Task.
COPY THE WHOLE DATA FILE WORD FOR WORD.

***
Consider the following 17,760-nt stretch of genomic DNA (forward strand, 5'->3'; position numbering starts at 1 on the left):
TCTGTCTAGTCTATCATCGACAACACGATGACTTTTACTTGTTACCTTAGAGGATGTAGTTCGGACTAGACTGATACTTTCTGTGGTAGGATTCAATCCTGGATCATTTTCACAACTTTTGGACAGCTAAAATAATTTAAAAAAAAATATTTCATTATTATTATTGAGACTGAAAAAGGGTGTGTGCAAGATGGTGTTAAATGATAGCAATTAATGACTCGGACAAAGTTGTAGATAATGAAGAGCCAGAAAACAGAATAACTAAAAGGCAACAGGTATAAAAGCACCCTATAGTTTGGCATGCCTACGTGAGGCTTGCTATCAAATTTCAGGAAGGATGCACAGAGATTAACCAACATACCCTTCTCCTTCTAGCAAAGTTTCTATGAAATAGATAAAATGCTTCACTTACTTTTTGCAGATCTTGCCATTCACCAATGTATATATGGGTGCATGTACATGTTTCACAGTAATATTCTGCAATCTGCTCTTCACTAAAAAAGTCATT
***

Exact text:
Consider the following 17,760-nt stretch of genomic DNA (forward strand, 5'->3'; position numbering starts at 1 on the left):
TCTGTCTAGTCTATCATCGACAACACGATGACTTTTACTTGTTACCTTAGAGGATGTAGTTCGGACTAGACTGATACTTTCTGTGGTAGGATTCAATCCTGGATCATTTTCACAACTTTTGGACAGCTAAAATAATTTAAAAAAAAATATTTCATTATTATTATTGAGACTGAAAAAGGGTGTGTGCAAGATGGTGTTAAATGATAGCAATTAATGACTCGGACAAAGTTGTAGATAATGAAGAGCCAGAAAACAGAATAACTAAAAGGCAACAGGTATAAAAGCACCCTATAGTTTGGCATGCCTACGTGAGGCTTGCTATCAAATTTCAGGAAGGATGCACAGAGATTAACCAACATACCCTTCTCCTTCTAGCAAAGTTTCTATGAAATAGATAAAATGCTTCACTTACTTTTTGCAGATCTTGCCATTCACCAATGTATATATGGGTGCATGTACATGTTTCACAGTAATATTCTGCAATCTGCTCTTCACTAAAAAAGTCATT